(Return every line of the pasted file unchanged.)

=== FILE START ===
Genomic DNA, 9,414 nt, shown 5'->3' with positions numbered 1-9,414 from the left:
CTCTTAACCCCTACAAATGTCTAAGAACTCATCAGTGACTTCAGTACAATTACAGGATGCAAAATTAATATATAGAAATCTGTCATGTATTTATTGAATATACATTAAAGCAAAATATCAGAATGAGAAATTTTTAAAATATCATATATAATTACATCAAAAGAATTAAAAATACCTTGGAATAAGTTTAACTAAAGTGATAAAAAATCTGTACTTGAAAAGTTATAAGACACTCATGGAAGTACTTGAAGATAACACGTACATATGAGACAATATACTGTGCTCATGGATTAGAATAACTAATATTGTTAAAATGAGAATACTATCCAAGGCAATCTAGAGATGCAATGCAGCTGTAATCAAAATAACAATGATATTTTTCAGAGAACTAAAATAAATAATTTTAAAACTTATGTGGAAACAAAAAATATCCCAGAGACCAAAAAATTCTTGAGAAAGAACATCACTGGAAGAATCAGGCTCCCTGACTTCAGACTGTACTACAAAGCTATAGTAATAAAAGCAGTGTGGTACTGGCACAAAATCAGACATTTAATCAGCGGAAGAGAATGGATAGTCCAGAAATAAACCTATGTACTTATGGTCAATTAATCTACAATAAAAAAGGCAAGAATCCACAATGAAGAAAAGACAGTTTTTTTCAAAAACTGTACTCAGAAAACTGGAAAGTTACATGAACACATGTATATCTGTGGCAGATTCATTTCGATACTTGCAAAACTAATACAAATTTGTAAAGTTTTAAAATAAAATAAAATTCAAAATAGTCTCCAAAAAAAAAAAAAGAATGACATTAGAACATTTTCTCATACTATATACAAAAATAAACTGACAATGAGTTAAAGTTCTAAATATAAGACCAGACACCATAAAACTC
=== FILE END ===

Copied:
Genomic DNA, 9,414 nt, shown 5'->3' with positions numbered 1-9,414 from the left:
CTCTTAACCCCTACAAATGTCTAAGAACTCATCAGTGACTTCAGTACAATTACAGGATGCAAAATTAATATATAGAAATCTGTCATGTATTTATTGAATATACATTAAAGCAAAATATCAGAATGAGAAATTTTTAAAATATCATATATAATTACATCAAAAGAATTAAAAATACCTTGGAATAAGTTTAACTAAAGTGATAAAAAATCTGTACTTGAAAAGTTATAAGACACTCATGGAAGTACTTGAAGATAACACGTACATATGAGACAATATACTGTGCTCATGGATTAGAATAACTAATATTGTTAAAATGAGAATACTATCCAAGGCAATCTAGAGATGCAATGCAGCTGTAATCAAAATAACAATGATATTTTTCAGAGAACTAAAATAAATAATTTTAAAACTTATGTGGAAACAAAAAATATCCCAGAGACCAAAAAATTCTTGAGAAAGAACATCACTGGAAGAATCAGGCTCCCTGACTTCAGACTGTACTACAAAGCTATAGTAATAAAAGCAGTGTGGTACTGGCACAAAATCAGACATTTAATCAGCGGAAGAGAATGGATAGTCCAGAAATAAACCTATGTACTTATGGTCAATTAATCTACAATAAAAAAGGCAAGAATCCACAATGAAGAAAAGACAGTTTTTTTCAAAAACTGTACTCAGAAAACTGGAAAGTTACATGAACACATGTATATCTGTGGCAGATTCATTTCGATACTTGCAAAACTAATACAAATTTGTAAAGTTTTAAAATAAAATAAAATTCAAAATAGTCTCCAAAAAAAAAAAAAGAATGACATTAGAACATTTTCTCATACTATATACAAAAATAAACTGACAATGAGTTAAAGTTCTAAATATAAGACCAGACACCATAAAACTC